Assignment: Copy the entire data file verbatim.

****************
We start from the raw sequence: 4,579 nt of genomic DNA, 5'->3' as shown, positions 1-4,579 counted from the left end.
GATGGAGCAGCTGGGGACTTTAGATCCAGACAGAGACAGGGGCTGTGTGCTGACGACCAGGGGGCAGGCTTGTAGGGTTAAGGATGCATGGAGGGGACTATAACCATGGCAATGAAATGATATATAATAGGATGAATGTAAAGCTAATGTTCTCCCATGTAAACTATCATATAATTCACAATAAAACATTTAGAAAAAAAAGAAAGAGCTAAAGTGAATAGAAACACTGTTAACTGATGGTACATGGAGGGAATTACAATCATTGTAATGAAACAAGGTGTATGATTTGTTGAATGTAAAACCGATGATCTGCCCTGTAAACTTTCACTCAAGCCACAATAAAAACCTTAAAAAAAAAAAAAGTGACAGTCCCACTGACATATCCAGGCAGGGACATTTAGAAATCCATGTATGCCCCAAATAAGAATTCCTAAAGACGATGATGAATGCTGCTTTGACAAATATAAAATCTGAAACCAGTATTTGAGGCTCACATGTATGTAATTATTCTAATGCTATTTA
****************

We start from the raw sequence: 4,579 nt of genomic DNA, 5'->3' as shown, positions 1-4,579 counted from the left end.
GATGGAGCAGCTGGGGACTTTAGATCCAGACAGAGACAGGGGCTGTGTGCTGACGACCAGGGGGCAGGCTTGTAGGGTTAAGGATGCATGGAGGGGACTATAACCATGGCAATGAAATGATATATAATAGGATGAATGTAAAGCTAATGTTCTCCCATGTAAACTATCATATAATTCACAATAAAACATTTAGAAAAAAAAGAAAGAGCTAAAGTGAATAGAAACACTGTTAACTGATGGTACATGGAGGGAATTACAATCATTGTAATGAAACAAGGTGTATGATTTGTTGAATGTAAAACCGATGATCTGCCCTGTAAACTTTCACTCAAGCCACAATAAAAACCTTAAAAAAAAAAAAAGTGACAGTCCCACTGACATATCCAGGCAGGGACATTTAGAAATCCATGTATGCCCCAAATAAGAATTCCTAAAGACGATGATGAATGCTGCTTTGACAAATATAAAATCTGAAACCAGTATTTGAGGCTCACATGTATGTAATTATTCTAATGCTATTTA